Charles Adam Irwin, Sali Cleve drinking fountain, April 1911

The ornate pillar with the sailing boat on top also has a nautical theme is the Sali Cleve drinking fountain designed by Charles Adam Irwin and erected in April 1911. It has also been relocated because of road widening.

Paul Montford, Carlo Catani, 1932

Paul Montford, Carlo Catani, 1932

The Catani Clock Tower was dedicated on the Saturday 22nd August, 1932 and presumably the gardens renamed at the same time. The Italian-born civil engineer, Carlo Catani worked for St. Kilda Public Works Department and design the gardens. Clock towers were an important part of civic infrastructure before everyone carried one in their mobile phone. The brick memorial clock tower has a bust of Carlo Catani by Paul Montford and a bronze plaque that reads: “In Honour of  Carlo Catani” “A Great Public Servant Of Victoria 1878-1917”. Creating sculptures for architectural war memorials, like figures on the Shrine of Remembrance or the Cenotaph in St Kilda was what Montford most wanted to do but mostly he made busts.

The gardens still retain some of their original Edwardian formality and enterprise, it still looks like is a place to promenade and admire bronze statues of worthy notables, although now people are wearing significantly less formal attire. The rough volcanic rock walls are from another era of garden design. They look like parts of the Alexandra Gardens by the Yarra River that was established in 1901 not surprising given both were laid out by Catani.

The Court Favourite

Paul Montford’s sculpture, The Court Favourite (also known as: The Prince) captures the action of a lithe young man playing with a boisterous pet leopard cub. In his right hand the youth, Montford described him as a “Young Indian”, clasps a decorated baton with a carved elephant head handle is. The cub crouches low and tugs fiercely at the youth’s cloak.

Paul Montford, Court Favourite, c.1906

Paul Montford, Court Favourite, c.1906

The leopard was modelled on a leopard at London Zoo, this would not be the last time that Montford used zoo animals as models using a goat and lion from Melbourne Zoo as models for his architectural decorations on the Shrine of Remembrance.

The Court Favourite was first exhibited in 1906 at the Royal Academy in London but not in a bronze edition that would have to wait until Montford and his family had immigrated to Australia in 1923. The sculpture was not cast locally as there were no specialist sculpture foundry in Australia at the time and the model was sent back to Europe to be cast. (He is a well travelled lad with a touch of Orientalism.) Montford believed that the heavy casting of the sculpture made it less likely to be vandalised, still he imagined that young men might want to break parts off especially the baton. It was cast by Foundry A.B. Burton, cast 1929, a foundry notable for casting large sculptures for notable 19th century sculptures. Montford in a letter (June, 1929) to his brother, Louis Montford notes that he sent Burton £90 for the casting and complaining that he couldn’t get an advance from Baron Marks.

In 1930 Councillor Baron Marks presented Montford’s The Court Favourite to the Melbourne City Council in memory of his brother, Jacob Marks. (Was this Alderman Jacob Marks, President of the Melbourne Hebrew Congregation from 1897 to 1901 and 1907 to 1908?) Baron Marks was a keen amateur sportsman and the President of the St. Kilda Sports Club. He had purchased the sculpture a few years earlier for £400; £100 less than the price paid by the Melbourne City Council for Montford’s The Water Nymph.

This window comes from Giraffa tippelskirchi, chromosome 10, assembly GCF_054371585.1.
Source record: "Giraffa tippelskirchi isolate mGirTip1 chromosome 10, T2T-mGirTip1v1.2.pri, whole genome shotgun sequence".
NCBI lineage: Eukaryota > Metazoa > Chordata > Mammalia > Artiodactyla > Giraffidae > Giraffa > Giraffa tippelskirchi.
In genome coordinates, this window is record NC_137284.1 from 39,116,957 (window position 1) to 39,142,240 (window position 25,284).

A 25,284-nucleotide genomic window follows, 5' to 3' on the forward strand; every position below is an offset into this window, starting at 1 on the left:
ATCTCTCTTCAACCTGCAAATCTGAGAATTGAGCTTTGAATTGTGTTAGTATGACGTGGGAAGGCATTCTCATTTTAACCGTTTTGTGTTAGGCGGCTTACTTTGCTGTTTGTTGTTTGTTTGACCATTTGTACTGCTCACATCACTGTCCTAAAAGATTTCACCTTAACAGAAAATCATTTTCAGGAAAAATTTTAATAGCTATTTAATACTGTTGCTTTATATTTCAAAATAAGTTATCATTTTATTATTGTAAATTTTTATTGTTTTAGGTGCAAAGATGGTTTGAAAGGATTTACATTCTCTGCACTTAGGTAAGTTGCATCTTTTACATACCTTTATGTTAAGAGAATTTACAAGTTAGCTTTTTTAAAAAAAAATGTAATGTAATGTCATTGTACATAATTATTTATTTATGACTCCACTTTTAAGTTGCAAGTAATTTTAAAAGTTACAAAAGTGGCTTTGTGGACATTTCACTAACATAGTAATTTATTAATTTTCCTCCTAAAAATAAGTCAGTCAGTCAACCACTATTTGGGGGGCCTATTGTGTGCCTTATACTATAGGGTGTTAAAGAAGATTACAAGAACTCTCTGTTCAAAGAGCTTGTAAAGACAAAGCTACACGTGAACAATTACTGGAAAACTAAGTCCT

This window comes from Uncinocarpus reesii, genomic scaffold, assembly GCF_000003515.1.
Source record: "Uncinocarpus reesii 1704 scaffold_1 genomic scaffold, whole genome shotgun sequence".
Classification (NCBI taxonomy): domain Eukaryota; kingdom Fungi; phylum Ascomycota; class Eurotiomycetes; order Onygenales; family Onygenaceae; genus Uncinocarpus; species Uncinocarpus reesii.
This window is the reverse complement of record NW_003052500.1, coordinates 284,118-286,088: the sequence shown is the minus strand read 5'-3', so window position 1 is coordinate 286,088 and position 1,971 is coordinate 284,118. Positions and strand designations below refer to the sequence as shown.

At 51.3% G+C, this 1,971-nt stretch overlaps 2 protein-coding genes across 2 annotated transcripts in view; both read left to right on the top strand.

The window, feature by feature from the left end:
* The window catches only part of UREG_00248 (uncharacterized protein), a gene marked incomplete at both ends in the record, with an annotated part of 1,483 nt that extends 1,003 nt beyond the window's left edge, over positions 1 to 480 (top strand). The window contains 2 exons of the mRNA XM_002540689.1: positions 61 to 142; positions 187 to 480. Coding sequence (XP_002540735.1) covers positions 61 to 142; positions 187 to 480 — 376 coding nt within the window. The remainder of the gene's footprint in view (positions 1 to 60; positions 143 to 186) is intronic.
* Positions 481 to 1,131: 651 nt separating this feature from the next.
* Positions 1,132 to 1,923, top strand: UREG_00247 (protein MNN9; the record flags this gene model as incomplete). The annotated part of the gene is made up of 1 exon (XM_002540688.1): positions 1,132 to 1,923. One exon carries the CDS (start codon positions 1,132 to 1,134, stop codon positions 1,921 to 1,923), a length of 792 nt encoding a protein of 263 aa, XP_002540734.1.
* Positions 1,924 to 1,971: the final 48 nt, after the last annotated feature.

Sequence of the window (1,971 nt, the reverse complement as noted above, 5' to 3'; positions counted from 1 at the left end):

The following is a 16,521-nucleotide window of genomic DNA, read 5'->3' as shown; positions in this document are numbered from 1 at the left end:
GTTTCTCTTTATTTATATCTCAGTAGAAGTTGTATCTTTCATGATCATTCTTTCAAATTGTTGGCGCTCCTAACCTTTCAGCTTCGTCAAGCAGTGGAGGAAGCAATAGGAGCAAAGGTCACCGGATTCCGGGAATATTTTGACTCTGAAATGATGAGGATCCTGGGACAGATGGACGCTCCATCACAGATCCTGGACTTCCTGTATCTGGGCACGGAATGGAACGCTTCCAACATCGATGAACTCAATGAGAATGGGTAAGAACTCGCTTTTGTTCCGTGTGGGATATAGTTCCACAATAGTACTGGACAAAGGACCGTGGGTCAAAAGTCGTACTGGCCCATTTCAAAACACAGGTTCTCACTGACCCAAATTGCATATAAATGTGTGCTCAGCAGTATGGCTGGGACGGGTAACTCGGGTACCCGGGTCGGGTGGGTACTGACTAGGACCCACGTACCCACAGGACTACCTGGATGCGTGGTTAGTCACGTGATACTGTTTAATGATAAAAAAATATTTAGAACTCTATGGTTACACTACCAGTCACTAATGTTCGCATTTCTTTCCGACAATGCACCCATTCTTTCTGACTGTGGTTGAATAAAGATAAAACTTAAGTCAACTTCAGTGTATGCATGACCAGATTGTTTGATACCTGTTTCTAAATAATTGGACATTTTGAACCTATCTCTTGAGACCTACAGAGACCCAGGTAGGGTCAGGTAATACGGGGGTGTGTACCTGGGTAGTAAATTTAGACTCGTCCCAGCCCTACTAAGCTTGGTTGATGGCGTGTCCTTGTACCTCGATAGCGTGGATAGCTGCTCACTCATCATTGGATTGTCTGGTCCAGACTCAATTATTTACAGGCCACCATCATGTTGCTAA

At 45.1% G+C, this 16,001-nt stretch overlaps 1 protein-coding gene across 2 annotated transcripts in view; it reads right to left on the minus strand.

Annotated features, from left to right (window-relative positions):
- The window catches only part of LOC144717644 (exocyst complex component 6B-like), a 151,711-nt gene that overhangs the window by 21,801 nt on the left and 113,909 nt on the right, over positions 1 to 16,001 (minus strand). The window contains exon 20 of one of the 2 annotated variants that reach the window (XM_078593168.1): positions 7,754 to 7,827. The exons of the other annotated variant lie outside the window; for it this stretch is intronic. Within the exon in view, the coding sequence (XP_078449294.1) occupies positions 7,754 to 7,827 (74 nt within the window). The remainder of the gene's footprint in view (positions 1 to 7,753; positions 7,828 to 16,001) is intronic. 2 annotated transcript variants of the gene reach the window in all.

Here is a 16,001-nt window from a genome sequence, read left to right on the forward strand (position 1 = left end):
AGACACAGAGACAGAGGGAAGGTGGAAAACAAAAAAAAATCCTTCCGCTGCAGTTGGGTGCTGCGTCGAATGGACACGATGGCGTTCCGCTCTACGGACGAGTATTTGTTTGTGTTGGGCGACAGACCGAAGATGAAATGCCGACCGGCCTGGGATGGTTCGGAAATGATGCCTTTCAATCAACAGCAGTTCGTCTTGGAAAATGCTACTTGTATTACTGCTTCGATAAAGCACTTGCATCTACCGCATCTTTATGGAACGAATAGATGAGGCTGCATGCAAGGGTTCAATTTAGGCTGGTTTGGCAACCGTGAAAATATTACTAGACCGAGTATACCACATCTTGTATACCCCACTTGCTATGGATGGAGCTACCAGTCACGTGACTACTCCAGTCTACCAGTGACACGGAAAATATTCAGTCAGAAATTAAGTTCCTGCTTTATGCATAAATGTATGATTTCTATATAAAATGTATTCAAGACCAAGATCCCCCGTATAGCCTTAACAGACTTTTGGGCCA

Paul Montford, The Water Nypmh, 1910

Paul Montford, The Water Nypmh, 1910

Wednesday 5th Feb 1930 Montford, in another letter to his brother Louis, records the unveiling. “Today is a hot day… I had no waistcoat on which same is not done in best circles. They didn’t know it, but they were lucky I didn’t show up in pyjamas – Oh! the occasion was the unveiling of the The Court Favourite in Flagstaff gardens just the other side of the city. Marian & I went over by car and enjoyed it all very much. Everybody patted everybody’s back, including mine, and in return I patted my own. When all was over we retired to the Mayors Room at the Town Hall where we did it all again, only more so. Now I hope I shall get paid – I haven’t had a penny yet.”

“Which is the favourite, the slave-boy or panther?” asked the Herald (Thursday 6 Feb 1930) and then narrates: “Spoiled, pampered and flattered, the panther rules the Court, symbol of the human master as fierce, as ruthless, as cruel as itself. The slave dare not use his whip, his smile is as sycophantic as that of the rest, as the patter has his will, today in play, tomorrow – in what sort?”

I want to describe this sculpture as ‘high camp’ but the Edwardian minds for which it was created for now seem utterly alien in their attitudes. Montford’s The Court Favourite still stands in the shade of mature elm trees in Melbourne’s oldest public gardens, Flagstaff Gardens established in 1862. There are many sculpture by Montford around Melbourne for more see my post Montford in Melbourne or Catherine Moriarty Making Melbourne’s Monuments – the sculpture of Paul Mondford (Australian Scholarly, 2013) where I have sourced all the quotes in this post.

Painful progress on my book

When I last wrote about progress on my book, Melbourne’s Sculpture it was the end of March. I am now three months behind schedule with my book.

Progress of the book has been slowed with getting better photographs than the ones I’d taken, mine weren’t really up to scratch for publication. I never really thought of myself as a photographer and I knew that my photography was the weakest part. I should have asked more questions about it and read the camera manual.